With Albeniz, you have to imagine the composer himself at the piano, amazing his admirers, who are, perhaps, clustered round him informally, some even draping themselves over the instrument. Albeniz was a great improviser as well as a great fabricator of tall stories – certainly as far as his own life was concerned. It's hard to recapture the spell he must have cast. Last week, Charles Owen came as close as any pianist I can think of. He also had great rapport with his audience, which included some well-known pianists, and brimmed with confidence from the moment he marched on stage.
His alert and witty way with Haydn's G major Sonata, Hoboken 40, was perfect, and his sharpness of observation – if ears can observe – in Messiaen's short bird-studies, written towards the end of the composer's life, was acute; he might have been saying, "Listen, d'you hear?" Oddly enough, he did very little with Ravel's "Valses nobles et sentimentales" except play them neatly, and a bit primly. As pieces that have become rather hackneyed, it's time to give them a rest. And surely Ravel's Sonatine was a bit otiose afterwards.
But Owen really came into his own again after the interval, with a performance of Janacek's Sonata that was passionately committed and rhythmically sharp. (He has just released an all-Janacek CD.) Finally came four pieces from Albeniz's Iberia, which allowed him to show a much warmer side of himself. The usual fault of pianists is to make Albeniz's music sound cluttered, whereas its most extravagant moments should be both sumptuous and brilliant. Owen combined sensuousness with clarity and precision, only just failing to hold together the climax of "Triana".
He might consider Albeniz for his next disc. As his solo debut in this hall, the evening was impressive, and a delicious piece by Billy Mayerl followed by a Novelette by Poulenc rounded it off nicely.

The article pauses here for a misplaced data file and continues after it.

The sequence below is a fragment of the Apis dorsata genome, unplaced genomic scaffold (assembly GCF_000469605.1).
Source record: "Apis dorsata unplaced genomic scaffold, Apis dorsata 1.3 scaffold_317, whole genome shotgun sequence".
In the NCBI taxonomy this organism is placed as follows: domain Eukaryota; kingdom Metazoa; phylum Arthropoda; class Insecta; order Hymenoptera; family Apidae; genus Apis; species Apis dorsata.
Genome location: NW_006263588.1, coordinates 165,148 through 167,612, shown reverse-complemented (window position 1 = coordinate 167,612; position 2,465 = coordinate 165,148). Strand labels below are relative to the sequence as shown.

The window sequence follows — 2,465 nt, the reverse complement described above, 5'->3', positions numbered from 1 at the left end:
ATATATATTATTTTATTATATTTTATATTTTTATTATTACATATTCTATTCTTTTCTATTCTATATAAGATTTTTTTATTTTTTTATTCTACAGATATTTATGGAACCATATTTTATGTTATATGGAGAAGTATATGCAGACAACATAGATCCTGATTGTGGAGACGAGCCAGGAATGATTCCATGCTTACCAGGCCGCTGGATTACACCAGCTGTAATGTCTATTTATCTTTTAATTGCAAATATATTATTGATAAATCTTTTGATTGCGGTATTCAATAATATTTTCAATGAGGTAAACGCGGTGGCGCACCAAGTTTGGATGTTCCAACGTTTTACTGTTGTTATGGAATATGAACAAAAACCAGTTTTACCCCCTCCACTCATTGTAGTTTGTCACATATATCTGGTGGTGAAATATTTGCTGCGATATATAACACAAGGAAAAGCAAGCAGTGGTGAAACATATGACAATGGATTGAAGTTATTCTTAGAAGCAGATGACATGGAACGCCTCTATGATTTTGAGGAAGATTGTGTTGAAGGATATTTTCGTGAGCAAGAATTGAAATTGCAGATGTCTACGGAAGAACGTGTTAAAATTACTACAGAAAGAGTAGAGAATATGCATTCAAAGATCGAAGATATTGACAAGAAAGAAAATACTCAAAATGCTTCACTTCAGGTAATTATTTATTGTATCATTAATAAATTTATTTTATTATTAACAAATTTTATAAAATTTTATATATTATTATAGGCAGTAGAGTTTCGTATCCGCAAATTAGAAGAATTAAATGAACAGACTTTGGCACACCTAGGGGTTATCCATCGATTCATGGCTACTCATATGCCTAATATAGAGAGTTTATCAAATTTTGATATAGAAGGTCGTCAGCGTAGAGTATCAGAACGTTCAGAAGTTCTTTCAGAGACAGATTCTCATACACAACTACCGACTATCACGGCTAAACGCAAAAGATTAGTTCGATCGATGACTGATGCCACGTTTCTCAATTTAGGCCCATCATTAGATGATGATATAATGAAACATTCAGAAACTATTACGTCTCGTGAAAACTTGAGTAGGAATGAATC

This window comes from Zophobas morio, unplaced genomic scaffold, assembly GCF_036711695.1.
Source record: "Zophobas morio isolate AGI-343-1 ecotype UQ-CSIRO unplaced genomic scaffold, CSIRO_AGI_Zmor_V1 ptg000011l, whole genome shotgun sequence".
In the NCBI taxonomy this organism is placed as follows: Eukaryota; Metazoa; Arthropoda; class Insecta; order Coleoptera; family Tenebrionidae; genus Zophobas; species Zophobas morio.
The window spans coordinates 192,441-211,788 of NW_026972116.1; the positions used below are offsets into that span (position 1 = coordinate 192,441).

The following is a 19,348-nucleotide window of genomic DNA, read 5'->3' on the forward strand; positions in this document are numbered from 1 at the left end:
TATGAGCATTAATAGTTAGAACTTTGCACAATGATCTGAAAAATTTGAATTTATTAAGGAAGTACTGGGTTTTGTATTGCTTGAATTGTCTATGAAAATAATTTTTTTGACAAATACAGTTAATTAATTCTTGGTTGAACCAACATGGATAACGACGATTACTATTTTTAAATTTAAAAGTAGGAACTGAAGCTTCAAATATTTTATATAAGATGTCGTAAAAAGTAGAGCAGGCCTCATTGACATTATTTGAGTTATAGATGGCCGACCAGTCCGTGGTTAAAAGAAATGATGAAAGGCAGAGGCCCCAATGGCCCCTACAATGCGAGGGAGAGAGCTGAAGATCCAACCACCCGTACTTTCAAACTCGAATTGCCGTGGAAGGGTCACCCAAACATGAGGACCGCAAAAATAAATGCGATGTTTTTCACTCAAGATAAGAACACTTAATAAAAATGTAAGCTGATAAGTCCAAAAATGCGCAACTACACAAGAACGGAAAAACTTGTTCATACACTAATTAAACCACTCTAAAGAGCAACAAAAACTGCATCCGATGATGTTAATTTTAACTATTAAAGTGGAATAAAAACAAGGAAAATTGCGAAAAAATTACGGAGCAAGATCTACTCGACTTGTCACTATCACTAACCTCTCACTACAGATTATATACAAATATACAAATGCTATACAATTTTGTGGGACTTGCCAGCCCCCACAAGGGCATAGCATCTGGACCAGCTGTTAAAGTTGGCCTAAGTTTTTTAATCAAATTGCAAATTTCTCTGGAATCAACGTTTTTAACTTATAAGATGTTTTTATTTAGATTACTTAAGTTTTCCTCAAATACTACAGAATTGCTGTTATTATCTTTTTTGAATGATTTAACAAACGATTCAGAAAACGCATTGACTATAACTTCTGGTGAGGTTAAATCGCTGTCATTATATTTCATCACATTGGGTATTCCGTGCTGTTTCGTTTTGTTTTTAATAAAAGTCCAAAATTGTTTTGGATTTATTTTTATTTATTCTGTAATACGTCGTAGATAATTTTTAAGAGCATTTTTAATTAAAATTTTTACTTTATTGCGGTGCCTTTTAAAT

Two days later, the Venezuelan-born pianist Elena Riu offered a recital of Spanish music ranging from Soler (a slightly paler version of Domenico Scarlatti) to the contemporary Basque composer Gabriel Erkoreka. Riu has a sweet and natural personality and introduced everything herself. But it wasn't always easy to hear what she said, at least from the back row, and her playing was equally under-projected, though graceful and sensitive. It suited Mompou's gentle Song and Dance No 2 well enough, but a sequence of six single-movement sonatas by Soler sent me to sleep.
Riu avoided the bigger pieces of Albeniz, which might well have been beyond her anyway, and instead, played the more modest "Rumores de la Caleta" from Memories of Travel and "Malaguena" from España. The impassioned vocal style in the middle section of "Rumores" needed much more intensity, which came briefly and almost for the only time in Falla's Fourth Spanish Dance. Erkoreka's "Jaia", written two years ago, was a sort of scrambled evocation of the atmosphere of Albeniz's "Iberia"; its dark, even murky character seemed to call for more tension, and because Riu's playing was so placid, its rhythmic freedom seemed flabby. The Wigmore Hall is not large, but Riu's relaxed and intimate style would have been suited to an even smaller room.
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